A Step Closer to the Mysterious Origin of the Viking Sword Ulfberht
The universe is full of mysteries that challenge our current knowledge. In "Beyond Science" Epoch Times collects stories about these strange phenomena to stimulate the imagination and open up previously undreamed of possibilities. Are they true? You decide.
Ulfberht was like a Medieval luxury brand for swords—but unlike your Gucci purse, the swords were of such high quality they were almost … mystical.
An Ulfberht sword displayed at the Germanisches Nationalmuseum, Nuremberg, Germany. (Martin Kraft/Wikimedia Commons)
Dozens of these swords—made with metal so strong and pure it’s baffling how any sword maker of that time could have accomplished it—have been found in Europe, along with some knock-offs. They are all marked with the Ulfberht name and two crosses, though some of the imitations are missing a letter here or there.
New research brings us closer to the source of the swords, to the kiln in which these legendary weapons were forged.
A previous theory held that the swords may have their origin in the Middle East or Asia, but surprisingly it seems the materials were sourced closer to where they were found, in Central Europe.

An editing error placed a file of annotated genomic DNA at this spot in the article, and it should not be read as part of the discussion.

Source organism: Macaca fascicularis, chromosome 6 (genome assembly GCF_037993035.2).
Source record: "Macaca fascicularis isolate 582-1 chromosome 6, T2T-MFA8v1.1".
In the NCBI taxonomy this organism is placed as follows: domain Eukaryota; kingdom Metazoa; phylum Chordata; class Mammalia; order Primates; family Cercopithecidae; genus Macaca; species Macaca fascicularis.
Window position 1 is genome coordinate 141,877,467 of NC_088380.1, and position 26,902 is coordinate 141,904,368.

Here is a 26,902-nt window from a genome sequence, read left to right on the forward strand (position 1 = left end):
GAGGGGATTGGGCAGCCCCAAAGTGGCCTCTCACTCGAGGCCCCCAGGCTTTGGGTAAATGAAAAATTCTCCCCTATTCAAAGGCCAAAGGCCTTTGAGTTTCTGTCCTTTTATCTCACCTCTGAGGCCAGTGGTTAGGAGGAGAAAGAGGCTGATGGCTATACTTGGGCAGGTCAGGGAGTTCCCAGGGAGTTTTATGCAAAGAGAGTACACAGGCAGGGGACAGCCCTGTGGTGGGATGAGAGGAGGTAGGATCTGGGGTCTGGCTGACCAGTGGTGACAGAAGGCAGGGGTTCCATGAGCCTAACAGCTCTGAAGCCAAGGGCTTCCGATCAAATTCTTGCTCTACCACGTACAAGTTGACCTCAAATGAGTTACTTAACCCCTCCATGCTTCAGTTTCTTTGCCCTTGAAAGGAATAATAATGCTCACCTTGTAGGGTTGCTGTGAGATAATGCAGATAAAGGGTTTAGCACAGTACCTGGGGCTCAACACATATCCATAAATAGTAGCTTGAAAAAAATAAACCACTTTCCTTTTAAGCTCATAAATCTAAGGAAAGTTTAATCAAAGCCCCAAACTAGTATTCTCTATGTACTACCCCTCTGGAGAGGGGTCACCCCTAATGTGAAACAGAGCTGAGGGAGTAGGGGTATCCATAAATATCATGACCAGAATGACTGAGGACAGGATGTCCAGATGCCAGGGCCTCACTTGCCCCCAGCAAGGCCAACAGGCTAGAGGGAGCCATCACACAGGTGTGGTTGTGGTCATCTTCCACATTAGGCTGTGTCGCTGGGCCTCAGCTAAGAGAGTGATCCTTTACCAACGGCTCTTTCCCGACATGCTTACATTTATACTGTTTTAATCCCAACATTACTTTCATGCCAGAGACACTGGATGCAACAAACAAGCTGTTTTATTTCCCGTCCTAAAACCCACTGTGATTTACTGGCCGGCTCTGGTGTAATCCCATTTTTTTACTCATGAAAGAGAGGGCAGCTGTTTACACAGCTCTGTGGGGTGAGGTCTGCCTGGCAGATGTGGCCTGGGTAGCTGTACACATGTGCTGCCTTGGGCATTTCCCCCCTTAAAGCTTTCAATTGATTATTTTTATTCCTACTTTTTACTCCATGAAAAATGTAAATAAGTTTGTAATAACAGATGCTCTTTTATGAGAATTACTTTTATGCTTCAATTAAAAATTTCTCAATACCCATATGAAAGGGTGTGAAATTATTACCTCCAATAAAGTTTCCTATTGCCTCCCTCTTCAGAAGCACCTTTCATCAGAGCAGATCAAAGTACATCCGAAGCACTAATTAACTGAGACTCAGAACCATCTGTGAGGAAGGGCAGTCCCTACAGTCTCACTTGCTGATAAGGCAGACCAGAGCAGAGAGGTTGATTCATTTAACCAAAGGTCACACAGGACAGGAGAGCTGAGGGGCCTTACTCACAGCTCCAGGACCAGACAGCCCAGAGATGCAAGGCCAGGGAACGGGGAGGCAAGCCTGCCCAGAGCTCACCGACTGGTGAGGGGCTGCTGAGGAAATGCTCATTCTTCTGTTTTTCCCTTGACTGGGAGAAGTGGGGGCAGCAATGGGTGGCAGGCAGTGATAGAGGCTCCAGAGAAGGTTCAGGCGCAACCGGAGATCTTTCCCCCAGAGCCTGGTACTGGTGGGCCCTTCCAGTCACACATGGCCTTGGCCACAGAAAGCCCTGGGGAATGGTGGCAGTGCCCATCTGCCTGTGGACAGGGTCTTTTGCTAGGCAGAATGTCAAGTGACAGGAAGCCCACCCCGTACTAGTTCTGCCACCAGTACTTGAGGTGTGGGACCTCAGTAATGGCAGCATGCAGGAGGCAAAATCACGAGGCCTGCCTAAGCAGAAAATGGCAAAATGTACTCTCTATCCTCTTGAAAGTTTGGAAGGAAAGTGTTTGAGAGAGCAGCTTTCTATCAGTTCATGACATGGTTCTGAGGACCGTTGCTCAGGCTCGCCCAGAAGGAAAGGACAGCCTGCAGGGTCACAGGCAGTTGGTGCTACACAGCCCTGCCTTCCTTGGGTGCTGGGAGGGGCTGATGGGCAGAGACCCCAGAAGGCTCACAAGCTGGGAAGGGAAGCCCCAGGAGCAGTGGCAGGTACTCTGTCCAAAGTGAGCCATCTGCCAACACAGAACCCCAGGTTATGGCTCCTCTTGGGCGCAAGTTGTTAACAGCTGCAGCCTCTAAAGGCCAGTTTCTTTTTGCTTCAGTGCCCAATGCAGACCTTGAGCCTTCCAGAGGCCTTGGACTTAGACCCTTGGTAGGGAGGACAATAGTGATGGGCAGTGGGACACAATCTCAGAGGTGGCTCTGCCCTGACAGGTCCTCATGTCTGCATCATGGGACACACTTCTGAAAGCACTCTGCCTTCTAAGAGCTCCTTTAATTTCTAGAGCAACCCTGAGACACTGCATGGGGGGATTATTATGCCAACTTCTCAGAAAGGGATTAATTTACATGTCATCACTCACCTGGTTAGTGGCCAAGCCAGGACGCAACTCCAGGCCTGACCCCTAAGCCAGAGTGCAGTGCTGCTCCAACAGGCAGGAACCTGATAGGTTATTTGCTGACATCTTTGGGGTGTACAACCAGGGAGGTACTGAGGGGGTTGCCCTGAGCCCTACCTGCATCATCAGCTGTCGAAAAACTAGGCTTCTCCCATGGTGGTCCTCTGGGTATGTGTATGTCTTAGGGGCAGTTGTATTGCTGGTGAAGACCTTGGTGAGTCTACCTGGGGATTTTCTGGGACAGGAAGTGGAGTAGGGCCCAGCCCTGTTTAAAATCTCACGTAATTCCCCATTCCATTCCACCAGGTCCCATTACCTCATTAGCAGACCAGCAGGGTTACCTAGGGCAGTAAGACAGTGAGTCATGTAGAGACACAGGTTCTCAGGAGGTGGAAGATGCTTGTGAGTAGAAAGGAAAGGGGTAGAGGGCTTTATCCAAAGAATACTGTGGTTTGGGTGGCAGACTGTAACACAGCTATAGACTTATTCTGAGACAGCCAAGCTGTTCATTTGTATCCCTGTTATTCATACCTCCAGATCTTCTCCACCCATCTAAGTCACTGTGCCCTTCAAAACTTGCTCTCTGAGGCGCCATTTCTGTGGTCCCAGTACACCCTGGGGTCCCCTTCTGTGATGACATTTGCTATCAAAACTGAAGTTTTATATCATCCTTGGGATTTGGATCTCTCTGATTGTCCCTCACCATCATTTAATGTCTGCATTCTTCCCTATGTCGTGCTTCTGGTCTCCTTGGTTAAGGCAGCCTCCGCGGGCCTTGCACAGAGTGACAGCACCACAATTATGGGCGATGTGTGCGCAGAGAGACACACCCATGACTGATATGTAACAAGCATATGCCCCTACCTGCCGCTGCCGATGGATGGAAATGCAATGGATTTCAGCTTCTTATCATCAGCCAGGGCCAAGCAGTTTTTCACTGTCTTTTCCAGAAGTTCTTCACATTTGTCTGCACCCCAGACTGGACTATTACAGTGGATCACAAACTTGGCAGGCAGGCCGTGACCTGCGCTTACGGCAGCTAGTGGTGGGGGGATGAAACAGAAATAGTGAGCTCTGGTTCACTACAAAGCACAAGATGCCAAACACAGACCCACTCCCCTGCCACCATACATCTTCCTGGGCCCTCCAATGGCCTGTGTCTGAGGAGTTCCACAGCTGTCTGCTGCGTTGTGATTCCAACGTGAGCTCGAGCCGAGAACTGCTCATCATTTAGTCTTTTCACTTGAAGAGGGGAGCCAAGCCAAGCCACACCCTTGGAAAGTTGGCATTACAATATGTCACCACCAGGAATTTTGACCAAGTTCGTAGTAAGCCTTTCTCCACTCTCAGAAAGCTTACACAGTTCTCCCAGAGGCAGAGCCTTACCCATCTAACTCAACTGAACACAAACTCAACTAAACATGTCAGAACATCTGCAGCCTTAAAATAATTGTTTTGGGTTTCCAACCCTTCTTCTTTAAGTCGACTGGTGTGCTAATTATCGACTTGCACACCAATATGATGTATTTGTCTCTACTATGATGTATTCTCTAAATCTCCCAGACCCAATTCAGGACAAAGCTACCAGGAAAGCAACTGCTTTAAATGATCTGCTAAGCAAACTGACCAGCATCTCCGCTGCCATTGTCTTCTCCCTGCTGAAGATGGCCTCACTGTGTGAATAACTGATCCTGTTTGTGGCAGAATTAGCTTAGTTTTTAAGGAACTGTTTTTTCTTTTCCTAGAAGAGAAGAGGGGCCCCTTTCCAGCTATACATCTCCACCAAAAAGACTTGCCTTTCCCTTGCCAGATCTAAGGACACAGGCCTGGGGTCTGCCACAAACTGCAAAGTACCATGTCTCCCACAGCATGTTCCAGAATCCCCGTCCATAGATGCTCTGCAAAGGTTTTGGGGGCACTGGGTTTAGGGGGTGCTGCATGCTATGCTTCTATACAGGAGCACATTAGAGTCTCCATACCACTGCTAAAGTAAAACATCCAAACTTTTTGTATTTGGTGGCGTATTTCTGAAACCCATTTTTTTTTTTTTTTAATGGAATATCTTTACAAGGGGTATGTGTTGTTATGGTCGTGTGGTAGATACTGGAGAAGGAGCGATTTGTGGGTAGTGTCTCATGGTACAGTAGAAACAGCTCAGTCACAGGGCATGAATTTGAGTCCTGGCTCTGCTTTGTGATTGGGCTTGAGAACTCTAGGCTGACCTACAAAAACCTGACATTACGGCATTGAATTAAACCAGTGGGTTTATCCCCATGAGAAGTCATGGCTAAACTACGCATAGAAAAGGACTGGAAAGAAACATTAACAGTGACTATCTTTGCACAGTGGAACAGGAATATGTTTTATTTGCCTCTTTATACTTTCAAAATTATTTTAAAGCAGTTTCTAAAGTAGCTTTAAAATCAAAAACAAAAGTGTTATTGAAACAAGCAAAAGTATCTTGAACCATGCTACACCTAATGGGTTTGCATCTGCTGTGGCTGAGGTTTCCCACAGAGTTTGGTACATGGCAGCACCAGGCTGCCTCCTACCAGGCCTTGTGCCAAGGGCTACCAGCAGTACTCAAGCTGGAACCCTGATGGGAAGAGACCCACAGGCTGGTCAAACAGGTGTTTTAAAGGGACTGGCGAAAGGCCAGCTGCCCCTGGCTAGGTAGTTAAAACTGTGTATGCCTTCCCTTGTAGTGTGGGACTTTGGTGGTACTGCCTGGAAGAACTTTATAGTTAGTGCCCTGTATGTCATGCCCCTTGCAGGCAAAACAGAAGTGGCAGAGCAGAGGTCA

At the time the Ulfberht swords were forged (approximately 800–1000 A.D.), equally perplexing swords made of a substance called Damascus steel were being produced in the Middle East out of a raw material, known as Wootz steel, from Asia. Both Damascus steel and the Ulfbehrt’s so-called “crucible steel” had high amounts of carbon.
Ulfberht’s Perplexing Composition
Carbon can make or break a sword; if it’s not controlled to just the right amount, the sword will be either too soft or too brittle. But with just the right amount, carbon greatly strengthens the blade. The Ulfberht has a carbon content about three times higher than that of other swords of its time. It would have been astoundingly stronger and yet more flexible than other swords, as well as light-weight. It also had almost no impurities, known as slag. This would have allowed for a more even distribution of carbon.
It was thought, before Ulfberht was discovered, that the capability to remove slag to such a degree only became possible during the Industrial Revolution. Iron ore must be heated to 3,000 degrees Fahrenheit to accomplish this, a feat the Ulfberht makers apparently accomplished 800 years ahead of their time. With great effort and precision, modern blacksmith Richard Furrer of Wisconsin forged a sword of Ulfberht quality using technology that would have been available in the Middle Ages. He said it was the most complicated thing he’d ever made, and he used methods not known to have been used by people of that time.
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